I’ve said it once, and I’ll say it again: all-in-one PCs are where the future is at. This includes are all-in-ones that have touch, don’t have touch or even those that also double as massive tablet PCs. What makes all-in-ones so special? They fit into our modern day lifestyle by providing one device that can do many things without taking up much space or being too intrusive.
That said, the DIY ethusiast group has little to gain from all-in-ones due to their closed nature, right? Actually no, thanks to Gigabyte and other companies, including Intel, this is about to change.
Gigabyte is now rolling out new DIY AIO monitor-cases that will play nicely with the new ultra-low-profile mini-ITX standard, or what Intel is calling Thin Mini-ITX. The new standard will come in a variety of different configurations, many of which will include modern socket choices like LGA 1155 which should play nicely with lower-power Ivy Bridge processors.
The new thin mini-ITX standard is far from perfect though, with limitations including no option for a discrete graphics card at this stage.
This new space is certainly in its infancy, but has a lot of potential. Imagine building your own touch-capable all-in-one PC or even one that also has a battery and can work as a tablet! That said, the early Gigabyte all-in-one designs are all without touchscreens at this stage.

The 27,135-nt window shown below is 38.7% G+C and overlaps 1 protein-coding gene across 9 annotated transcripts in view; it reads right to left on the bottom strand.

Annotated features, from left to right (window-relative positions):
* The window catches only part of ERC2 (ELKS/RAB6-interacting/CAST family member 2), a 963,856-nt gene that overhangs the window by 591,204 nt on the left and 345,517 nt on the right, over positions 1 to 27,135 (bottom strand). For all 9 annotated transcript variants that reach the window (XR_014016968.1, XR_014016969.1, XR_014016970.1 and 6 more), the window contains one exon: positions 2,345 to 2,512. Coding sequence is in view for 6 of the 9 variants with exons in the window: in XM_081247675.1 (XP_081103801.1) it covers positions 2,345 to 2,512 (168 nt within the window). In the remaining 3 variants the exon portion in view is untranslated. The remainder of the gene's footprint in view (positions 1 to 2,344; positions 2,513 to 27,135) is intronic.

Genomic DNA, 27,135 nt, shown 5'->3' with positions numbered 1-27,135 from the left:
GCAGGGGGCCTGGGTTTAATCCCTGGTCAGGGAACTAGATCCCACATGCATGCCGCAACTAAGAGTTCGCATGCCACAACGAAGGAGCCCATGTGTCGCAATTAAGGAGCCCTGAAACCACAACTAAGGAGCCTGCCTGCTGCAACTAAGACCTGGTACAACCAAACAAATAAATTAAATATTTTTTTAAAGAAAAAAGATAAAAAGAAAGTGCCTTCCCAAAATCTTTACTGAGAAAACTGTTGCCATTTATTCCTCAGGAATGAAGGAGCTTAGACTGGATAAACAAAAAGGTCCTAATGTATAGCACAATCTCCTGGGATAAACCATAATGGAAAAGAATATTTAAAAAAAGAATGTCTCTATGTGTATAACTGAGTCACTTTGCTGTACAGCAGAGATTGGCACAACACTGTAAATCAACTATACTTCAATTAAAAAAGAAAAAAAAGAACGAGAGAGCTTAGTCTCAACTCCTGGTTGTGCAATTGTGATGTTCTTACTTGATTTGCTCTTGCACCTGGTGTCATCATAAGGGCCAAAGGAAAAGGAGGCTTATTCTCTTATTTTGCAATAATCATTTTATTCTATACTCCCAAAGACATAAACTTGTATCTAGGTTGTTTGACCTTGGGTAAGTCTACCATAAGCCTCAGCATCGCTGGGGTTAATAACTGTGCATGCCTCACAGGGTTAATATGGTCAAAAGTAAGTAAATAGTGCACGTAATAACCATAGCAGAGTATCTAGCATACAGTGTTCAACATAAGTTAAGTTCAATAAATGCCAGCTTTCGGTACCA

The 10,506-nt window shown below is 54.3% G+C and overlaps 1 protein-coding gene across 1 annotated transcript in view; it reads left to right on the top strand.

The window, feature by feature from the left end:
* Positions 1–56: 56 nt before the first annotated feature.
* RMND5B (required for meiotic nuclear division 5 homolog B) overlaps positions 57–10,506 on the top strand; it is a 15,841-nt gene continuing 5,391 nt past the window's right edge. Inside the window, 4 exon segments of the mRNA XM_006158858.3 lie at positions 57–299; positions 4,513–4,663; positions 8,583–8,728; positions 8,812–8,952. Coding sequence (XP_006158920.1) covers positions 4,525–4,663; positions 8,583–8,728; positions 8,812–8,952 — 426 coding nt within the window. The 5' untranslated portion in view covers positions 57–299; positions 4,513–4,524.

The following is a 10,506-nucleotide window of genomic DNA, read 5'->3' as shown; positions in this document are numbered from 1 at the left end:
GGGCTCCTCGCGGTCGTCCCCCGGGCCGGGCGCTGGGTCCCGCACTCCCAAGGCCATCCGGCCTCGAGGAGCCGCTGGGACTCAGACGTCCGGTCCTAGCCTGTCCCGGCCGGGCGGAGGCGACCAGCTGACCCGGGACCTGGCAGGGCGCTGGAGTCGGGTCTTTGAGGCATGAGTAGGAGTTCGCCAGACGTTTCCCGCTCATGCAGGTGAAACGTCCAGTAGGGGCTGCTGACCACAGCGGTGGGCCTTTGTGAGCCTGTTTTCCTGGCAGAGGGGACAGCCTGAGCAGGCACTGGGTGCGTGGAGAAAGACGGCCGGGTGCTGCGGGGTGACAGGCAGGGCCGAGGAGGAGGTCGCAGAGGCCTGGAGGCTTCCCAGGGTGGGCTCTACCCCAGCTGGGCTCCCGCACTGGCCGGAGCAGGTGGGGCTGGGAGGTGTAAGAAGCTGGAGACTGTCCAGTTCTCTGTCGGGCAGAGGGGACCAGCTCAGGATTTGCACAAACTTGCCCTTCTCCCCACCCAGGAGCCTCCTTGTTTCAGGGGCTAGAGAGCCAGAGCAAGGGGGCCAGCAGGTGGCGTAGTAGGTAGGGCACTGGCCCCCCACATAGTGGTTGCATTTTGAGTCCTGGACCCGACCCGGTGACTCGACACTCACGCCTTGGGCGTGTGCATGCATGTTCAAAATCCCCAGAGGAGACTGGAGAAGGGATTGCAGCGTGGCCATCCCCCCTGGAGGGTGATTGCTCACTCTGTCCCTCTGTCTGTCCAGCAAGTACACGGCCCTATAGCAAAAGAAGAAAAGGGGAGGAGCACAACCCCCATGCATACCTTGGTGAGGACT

One of the past complaints about all-in-ones is if the screen goes or a component blows, you are either going to have to pay a fortune to fix it or you will simply have to buy a new one. The DIY all-in-one could change all of that.
The screen breaks or is too small for your needs? Get a new chassis. The motherboard is getting on in age? Swap it out for something new.
Again, all-in-one DIY efforts aren’t quite there, but it is probably worth getting excited about if you are a tinker that wouldn’t mind the idea of an AIO machine. What about cost? Reportedly, motherboards with the new standard will cost around $100 with many of the basic all-in-one cases costing around $300 or more, depending on features (such as touch, etc). Of course adding all the components together, including Windows 8, might not prove any cheaper than buying a pre-built AIO– but for us folks that like to build our own machines its not just about saving money, its more about having a hand in creating something and tailoring it exactly to what we want.
What do you think, interested in the idea of building an AIO or not?